Dr. Michael Dwyer, Assistant Professor of Media and Communication, recently published “The Same Old Songs in Reagan-Era Teen Film” in the summer 2012 issue of Alphaville.
The abstract follows:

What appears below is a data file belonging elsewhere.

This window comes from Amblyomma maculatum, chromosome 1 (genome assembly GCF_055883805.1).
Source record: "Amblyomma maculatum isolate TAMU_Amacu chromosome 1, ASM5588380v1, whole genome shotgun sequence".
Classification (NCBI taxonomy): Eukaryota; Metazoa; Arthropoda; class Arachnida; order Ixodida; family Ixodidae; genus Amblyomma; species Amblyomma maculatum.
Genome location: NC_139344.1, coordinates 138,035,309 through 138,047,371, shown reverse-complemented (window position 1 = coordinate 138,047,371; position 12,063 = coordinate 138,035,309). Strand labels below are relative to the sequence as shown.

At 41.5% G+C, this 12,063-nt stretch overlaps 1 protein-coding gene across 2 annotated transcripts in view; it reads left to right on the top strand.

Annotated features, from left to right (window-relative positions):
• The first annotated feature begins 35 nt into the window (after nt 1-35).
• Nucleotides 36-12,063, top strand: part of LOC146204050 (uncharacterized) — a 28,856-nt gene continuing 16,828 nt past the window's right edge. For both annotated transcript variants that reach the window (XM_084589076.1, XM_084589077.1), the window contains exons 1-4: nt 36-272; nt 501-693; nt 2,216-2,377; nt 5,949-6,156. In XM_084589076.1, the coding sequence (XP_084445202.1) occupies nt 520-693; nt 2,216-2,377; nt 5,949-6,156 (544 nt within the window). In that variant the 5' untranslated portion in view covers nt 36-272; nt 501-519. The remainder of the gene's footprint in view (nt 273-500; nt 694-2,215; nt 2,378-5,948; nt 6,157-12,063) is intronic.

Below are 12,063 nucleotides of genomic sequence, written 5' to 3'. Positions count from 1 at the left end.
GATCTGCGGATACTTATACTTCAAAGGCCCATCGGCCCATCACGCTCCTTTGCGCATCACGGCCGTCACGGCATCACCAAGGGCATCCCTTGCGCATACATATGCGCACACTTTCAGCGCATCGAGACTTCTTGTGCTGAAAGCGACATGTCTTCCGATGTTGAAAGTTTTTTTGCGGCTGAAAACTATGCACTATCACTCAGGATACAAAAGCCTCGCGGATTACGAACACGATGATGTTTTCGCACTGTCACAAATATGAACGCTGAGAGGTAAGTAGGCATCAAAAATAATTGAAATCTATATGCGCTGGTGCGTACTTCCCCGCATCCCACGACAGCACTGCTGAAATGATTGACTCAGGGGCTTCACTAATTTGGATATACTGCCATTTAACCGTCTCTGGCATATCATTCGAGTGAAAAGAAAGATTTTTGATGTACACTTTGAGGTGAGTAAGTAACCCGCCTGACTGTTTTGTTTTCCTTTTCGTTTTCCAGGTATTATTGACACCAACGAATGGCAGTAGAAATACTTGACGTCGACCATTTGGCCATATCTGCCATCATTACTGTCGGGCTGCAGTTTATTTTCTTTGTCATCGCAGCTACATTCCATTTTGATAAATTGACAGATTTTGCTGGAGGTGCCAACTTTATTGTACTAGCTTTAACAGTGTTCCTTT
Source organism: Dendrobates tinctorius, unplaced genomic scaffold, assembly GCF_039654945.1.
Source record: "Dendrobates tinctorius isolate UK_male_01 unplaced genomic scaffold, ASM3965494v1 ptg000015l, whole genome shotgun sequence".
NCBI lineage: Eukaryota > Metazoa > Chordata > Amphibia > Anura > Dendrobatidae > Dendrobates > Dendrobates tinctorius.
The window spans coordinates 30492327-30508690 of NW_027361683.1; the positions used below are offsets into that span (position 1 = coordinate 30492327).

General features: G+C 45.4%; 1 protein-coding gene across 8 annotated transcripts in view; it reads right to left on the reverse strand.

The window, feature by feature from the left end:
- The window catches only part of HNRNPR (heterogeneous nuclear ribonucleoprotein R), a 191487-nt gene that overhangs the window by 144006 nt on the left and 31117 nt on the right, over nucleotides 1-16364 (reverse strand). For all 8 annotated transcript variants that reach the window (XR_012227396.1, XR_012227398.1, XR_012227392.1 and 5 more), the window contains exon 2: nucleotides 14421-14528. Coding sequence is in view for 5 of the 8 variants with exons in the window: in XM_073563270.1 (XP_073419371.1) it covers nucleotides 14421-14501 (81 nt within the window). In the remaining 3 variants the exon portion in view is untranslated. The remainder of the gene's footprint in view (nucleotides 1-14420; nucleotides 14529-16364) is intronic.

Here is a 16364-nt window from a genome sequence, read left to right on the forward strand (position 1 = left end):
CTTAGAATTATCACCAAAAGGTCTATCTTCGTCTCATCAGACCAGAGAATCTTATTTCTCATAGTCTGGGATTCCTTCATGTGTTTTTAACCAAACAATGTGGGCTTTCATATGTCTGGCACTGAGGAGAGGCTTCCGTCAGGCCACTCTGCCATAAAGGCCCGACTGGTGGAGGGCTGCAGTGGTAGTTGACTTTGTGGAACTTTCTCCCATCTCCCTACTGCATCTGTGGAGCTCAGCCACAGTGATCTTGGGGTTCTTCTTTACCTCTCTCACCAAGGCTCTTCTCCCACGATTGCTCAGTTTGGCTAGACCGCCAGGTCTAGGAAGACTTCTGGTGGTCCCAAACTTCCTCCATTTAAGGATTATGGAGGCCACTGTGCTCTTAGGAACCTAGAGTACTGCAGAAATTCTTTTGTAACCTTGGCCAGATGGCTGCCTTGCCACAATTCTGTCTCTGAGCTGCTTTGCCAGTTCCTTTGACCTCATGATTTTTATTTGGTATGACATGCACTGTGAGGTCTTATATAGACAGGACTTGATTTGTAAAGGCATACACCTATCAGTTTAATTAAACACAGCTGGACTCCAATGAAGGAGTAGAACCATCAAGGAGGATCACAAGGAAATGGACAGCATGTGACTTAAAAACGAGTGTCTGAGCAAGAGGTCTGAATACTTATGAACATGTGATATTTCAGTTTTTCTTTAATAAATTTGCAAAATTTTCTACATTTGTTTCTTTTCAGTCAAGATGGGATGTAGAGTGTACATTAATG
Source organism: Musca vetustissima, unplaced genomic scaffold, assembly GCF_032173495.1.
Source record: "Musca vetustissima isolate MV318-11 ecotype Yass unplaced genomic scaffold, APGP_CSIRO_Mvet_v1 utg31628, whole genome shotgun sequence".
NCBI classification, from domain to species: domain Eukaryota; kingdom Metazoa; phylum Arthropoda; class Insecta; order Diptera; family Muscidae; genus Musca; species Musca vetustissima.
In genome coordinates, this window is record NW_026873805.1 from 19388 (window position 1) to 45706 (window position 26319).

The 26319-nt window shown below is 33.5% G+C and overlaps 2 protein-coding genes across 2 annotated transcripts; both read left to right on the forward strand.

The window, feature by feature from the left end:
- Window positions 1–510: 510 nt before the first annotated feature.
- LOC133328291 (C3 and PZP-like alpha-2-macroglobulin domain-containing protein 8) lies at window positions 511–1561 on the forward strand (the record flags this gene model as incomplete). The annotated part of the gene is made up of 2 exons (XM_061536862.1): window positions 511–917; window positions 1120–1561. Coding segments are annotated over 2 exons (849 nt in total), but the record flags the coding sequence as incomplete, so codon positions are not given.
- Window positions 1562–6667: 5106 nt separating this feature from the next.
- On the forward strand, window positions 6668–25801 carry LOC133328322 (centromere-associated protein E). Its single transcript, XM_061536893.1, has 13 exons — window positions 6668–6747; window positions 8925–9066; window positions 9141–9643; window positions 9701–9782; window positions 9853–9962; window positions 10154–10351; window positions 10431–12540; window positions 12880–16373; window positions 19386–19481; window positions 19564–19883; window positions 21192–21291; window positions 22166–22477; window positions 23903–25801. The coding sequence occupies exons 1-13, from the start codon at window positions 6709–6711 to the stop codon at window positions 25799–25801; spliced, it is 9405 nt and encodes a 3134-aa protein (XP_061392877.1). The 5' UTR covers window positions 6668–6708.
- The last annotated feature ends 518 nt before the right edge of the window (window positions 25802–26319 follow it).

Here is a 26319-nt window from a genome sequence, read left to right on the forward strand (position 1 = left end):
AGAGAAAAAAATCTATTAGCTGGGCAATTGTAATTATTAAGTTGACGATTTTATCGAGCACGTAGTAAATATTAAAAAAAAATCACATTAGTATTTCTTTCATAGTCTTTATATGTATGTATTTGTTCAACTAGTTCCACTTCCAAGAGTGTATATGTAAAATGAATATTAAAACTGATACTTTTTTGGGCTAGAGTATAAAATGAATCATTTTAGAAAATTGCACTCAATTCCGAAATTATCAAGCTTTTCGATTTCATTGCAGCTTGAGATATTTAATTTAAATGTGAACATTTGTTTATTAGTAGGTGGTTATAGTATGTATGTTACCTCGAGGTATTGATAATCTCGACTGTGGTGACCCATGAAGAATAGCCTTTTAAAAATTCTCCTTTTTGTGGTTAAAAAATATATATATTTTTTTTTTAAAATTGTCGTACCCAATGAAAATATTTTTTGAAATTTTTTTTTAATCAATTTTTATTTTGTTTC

This article examines the recontextualization of 1950s rock in the form of “Oldies” in teen films of the 1970s and 1980s. Specifically, the article highlights the peculiar phenomenon of scenes featuring teenagers lip-synching to oldies songs in films like Risky Business (1983), Pretty in Pink (1986), Ferris Bueller’s Day Off (1986), and Adventures in Babysitting (1987). In these scenes, like in the cover versions of rhythm and blues records popularized by white artists in the fifties, white teens embody black cultural forms, “covering” over the racial and sexual politics that characterized rock and roll’s emergence. The transformation of rock ‘n’ roll from “race music” to the safe alternative for white bourgeois males in the face of new wave, punk, disco and hip hop, reflected in the establishment of oldies radio formats and revival tours, was aided and abetted by oldies soundtracks to Hollywood films.